Christian Heilmann

Posts Tagged ‘scriptingenabled’

I had an accessibility hacking dream – RIP Scripting Enabled

Sunday, June 5th, 2011

Scripting enabled

About two years ago I had a dream and made it reality: I wanted to mix the crazy world of hackdays and unconferences and the world of accessibility.

In hackdays and unconferences developers show in a very short amount of time that they can solve a lot of problems and create great proof of concept products. These proofs can then be taken forward and changed into real products.

In the accessibility world we constantly complain that developers do not care enough about the needs of people with disabilities. We also complain about new technology not being helpful to disability needs or needs of the elderly.

I wanted to marry the enthusiasm of hackdays and the existing urge of developers to solve problems with the real life problems people who use the web have. I also wanted to dispel some myths around accessibility and show that you can be cool and innovative and also care for the needs of everybody.

Therefore I organised Scripting Enabled, a one day conference in which people with different disabilities showed the barriers that keep them from using the web and inviting a group of developers on the following day to build solutions to remove these barriers.

I was successful – I managed to pull off a free conference with a lot of attendees with only £200 out of my own pocket and caused some media attention and recorded a few good videos (which are on Yahoo Video – so I need to move them soon, drat!) raising awareness about disability needs on the web.

What I failed to do was my second agenda: to break down the barrier between the accessibility world and the development world and start a constant flow of hack and accessibility innovation.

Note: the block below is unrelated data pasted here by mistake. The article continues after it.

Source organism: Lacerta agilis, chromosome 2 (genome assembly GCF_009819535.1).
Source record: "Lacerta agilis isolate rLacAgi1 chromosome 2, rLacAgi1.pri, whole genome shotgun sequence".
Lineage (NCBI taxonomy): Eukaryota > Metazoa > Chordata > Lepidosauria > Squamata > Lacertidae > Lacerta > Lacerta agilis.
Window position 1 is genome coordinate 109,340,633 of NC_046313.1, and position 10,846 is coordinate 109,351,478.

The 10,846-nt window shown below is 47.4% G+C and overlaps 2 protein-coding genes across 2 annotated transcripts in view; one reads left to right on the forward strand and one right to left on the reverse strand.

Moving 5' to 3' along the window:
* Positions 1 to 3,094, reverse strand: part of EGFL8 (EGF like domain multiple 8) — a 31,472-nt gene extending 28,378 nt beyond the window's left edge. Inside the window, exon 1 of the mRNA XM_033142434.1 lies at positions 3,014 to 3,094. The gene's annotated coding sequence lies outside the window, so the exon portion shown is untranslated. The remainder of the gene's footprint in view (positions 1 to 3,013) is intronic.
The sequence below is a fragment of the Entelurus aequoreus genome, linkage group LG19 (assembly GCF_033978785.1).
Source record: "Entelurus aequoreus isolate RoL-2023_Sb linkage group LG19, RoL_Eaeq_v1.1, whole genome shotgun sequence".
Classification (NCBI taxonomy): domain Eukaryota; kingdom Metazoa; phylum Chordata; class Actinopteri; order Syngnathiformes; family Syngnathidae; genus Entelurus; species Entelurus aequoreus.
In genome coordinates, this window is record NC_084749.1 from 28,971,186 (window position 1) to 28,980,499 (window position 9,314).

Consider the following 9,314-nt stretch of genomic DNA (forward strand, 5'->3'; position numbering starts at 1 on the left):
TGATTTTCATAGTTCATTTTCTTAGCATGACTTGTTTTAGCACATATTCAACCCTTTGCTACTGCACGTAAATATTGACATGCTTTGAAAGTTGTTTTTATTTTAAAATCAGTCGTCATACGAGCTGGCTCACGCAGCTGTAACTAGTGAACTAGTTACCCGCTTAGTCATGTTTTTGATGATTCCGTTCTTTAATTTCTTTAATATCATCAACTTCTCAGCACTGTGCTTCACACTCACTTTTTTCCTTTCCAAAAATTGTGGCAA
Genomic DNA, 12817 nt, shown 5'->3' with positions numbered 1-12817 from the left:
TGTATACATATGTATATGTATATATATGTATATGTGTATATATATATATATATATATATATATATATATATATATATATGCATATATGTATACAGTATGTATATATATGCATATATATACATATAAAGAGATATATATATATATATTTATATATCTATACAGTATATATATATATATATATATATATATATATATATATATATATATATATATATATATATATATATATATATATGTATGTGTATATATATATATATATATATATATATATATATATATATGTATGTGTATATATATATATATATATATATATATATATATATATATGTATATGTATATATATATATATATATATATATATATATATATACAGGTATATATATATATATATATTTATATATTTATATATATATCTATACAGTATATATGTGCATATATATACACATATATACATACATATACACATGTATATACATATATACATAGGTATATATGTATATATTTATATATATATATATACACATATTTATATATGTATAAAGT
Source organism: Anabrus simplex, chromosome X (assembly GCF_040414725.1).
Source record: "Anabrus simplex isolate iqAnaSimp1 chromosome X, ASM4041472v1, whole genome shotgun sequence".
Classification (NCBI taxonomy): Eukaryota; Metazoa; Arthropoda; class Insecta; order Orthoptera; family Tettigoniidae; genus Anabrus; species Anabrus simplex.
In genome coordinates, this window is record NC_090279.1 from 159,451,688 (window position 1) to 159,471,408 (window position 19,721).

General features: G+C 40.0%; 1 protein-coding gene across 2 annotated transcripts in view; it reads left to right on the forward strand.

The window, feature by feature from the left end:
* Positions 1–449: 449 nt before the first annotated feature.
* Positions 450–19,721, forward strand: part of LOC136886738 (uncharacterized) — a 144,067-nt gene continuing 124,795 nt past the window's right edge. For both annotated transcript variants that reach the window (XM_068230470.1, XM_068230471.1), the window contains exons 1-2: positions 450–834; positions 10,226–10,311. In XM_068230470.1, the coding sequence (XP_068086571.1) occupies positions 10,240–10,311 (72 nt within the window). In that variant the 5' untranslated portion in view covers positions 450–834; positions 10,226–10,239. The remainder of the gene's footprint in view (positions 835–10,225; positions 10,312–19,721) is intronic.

I opened the idea of Scripting Enabled to everyone and invited people to hold their own. One other SE was held at Adobe in Seattle but that was it.

I started a mailing list and a Wiki – both dying of spam now and without any activity.

Probably this is all my fault – you just can’t start a new movement and build a community in a very saturated market like the internet is today with Facebook, Twitter, various mailing lists, Quora, Reddit, Stackoverflow and others all competing for our attention.

If I had constantly pushed for Scripting Enabled it might have hit off. I relied on the accessibility community to do that for me – alas, they didn’t and I actually have a hard time naming a working accessibility community that does not revolve around trying to push “accessible products”.

That is why I will archive Scripting Enabled as soon as I have time. I spend a lot of time deleting spam and I feel that there is no point in kicking this horse to trot on. It was a nice dream and a good first run. I am happy I did it but I don’t feel there is a point to try to repeat when there is no communication in two years.

Scripting Enabled Videos are available now (starting with Denise Stephens)

Tuesday, January 6th, 2009